Molecular Circuits Learn to Trigger Targeted Cancer Cell Death
An international team of researchers has learned to use micro-RNA circuits to trigger targeted cell death in HeLa cells, widely used cultured cervical cancer cells, orginally taken from a woman who died long ago. Although it is too late for this information to help Henrietta Lacks, it is possible that this approach -- or something like it -- may be used to trigger the large-scale suicide of a wide range of cancer cells eventually.
Xie has developed a genetic “logic circuit” that prompts cells to kill themselves if the levels of five molecules match those of a cancer cell. Yaakov Benenson, who led the study, says, “In the long term, the circuits’ role is to act like miniature surgeons that can identify and destroy cancer cells.” That is a very long way off, but the study is a promising step in the right direction.
Xie worked with HeLa cells, a common line of cervical cancer cells taken from a tobacco farmer called Henrietta Lacks in 1951. Since then, they have become one of the most important tools in modern medicine. Xie identified five small molecules called microRNAs that act as a signature for HeLa cells, separating them from healthy ones. Two of the microRNAs are unusually common in HeLa; three are unusually rare.
Next, Xie created five genetic switches that would only flip if their respective microRNAs were found at the right levels. The switches control a gene called Bax, an executioner that compels a cell to kill itself. If the circuit is introduced into a cell that carries the molecular signature of HeLa, all five switches flip, Bax is roused into action, and the cell automatically self-destructs.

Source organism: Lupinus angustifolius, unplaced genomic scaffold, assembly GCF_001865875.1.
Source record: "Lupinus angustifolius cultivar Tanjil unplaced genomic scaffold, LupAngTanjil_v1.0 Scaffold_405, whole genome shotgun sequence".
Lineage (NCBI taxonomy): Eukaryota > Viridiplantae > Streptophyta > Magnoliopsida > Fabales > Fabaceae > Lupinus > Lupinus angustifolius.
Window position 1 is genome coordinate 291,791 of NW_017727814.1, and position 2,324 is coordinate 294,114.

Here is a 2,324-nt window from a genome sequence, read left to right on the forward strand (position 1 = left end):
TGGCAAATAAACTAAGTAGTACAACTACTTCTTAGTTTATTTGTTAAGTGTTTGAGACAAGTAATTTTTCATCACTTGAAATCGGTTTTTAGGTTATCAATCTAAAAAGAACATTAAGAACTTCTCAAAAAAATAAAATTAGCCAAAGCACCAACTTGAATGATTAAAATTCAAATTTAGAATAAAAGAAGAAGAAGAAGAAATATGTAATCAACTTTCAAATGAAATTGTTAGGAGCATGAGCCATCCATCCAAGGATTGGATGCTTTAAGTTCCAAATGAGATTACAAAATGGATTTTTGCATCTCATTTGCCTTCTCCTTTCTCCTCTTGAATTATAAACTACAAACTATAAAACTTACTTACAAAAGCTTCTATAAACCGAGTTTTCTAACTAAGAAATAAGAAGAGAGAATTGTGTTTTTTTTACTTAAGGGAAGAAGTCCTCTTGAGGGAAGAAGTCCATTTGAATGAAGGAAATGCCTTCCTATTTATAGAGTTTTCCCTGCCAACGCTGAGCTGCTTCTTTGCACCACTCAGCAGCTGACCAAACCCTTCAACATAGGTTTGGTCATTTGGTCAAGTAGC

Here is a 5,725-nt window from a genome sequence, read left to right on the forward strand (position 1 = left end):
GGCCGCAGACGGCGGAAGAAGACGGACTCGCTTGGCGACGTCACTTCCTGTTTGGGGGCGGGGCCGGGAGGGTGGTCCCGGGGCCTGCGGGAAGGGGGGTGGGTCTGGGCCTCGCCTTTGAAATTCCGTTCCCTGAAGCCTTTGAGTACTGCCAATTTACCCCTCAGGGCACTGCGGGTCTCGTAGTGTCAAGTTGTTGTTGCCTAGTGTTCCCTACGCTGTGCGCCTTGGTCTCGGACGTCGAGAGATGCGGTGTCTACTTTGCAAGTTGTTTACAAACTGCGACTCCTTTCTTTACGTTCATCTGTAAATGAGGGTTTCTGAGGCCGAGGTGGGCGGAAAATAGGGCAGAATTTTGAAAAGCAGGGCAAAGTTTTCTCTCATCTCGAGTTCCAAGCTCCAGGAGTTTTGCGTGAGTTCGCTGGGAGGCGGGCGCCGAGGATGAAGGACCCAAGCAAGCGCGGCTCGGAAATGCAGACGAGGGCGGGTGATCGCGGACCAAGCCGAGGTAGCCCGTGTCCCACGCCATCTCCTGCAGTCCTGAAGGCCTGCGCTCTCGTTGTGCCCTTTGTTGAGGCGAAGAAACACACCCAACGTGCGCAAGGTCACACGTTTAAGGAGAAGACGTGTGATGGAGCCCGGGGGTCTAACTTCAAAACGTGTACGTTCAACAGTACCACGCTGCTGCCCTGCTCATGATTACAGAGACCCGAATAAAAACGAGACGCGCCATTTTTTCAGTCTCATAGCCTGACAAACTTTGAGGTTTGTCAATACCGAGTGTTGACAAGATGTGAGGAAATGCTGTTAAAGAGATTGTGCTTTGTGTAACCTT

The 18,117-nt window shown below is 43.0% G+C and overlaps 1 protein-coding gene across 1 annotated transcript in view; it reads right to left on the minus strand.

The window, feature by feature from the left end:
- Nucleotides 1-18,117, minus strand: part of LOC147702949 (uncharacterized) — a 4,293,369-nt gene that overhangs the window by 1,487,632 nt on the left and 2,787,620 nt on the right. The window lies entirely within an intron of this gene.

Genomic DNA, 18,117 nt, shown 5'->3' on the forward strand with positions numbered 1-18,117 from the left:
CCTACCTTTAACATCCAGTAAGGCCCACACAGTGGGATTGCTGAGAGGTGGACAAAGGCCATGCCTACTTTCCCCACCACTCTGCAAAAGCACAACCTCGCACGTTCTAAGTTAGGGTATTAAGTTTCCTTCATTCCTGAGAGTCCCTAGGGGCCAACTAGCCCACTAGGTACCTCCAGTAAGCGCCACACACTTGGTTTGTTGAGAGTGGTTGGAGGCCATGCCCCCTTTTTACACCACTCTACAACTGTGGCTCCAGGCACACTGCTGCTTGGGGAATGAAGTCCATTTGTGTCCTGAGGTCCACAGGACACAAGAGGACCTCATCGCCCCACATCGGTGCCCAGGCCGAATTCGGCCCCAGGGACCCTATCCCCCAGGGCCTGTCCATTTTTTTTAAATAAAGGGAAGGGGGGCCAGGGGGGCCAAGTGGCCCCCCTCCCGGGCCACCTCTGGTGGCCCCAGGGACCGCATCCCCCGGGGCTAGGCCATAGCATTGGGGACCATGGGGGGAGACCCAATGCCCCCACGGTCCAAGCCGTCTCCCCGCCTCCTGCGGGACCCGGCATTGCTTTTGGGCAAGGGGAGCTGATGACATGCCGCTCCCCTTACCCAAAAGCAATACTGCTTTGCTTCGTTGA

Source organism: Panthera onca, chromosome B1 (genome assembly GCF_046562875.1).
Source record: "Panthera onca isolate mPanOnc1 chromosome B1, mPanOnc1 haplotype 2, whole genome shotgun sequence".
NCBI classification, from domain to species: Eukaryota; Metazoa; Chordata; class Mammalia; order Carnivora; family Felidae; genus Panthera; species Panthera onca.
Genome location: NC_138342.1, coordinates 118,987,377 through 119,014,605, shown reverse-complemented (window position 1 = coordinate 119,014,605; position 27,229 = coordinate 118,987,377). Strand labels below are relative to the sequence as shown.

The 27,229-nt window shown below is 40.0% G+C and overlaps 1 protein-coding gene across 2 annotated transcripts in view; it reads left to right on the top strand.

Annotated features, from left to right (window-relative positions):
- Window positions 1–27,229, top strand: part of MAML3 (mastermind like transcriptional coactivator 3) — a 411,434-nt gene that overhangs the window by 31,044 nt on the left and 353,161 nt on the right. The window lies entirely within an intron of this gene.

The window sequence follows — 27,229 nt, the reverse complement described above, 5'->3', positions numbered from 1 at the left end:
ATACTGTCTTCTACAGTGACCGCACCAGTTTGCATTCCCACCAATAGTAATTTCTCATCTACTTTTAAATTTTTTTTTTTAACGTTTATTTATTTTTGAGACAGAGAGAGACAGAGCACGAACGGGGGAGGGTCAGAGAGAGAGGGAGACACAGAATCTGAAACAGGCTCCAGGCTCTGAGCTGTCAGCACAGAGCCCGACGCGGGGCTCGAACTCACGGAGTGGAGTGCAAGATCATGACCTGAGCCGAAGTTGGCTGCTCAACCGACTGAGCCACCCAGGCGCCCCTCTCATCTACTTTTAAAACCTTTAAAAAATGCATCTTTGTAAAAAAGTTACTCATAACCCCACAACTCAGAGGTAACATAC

Xie rigged his circuit so that Bax could be restrained by each of the three microRNAs found at low levels in HeLa cells. The gene would only activate if all three molecules were largely absent; any one of them could stay the executioner’s hand. Meanwhile, the two microRNAs that are common in HeLa actually lift restraints on Bax, by blocking genes that keep it in check. Again, the circuit needs high levels of both of these molecules. If either is absent, Bax is held back.
This clever set up means that all five switches must to be flipped before the executioner carries out it bloody work. The cell only dies if it meets every one of five conditions. And Xie found that his circuit worked in practice. It activated Bax at far higher levels in HeLa cells and selectively killed them while leaving other lineages of laboratory cells unharmed. _Discover
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Al Fin research oncologists and molecular biologists feel that Benenson's approach is more than a bit awkward and prone to breaking down. But he is working at a level of gene regulation which should prove relatively safe, as it moves closer to clinical research. And he is working at a level of complexity which should prove fertile for learning more about the molecular networks of cancer.
Expect some fascinating developments to come from this line of research.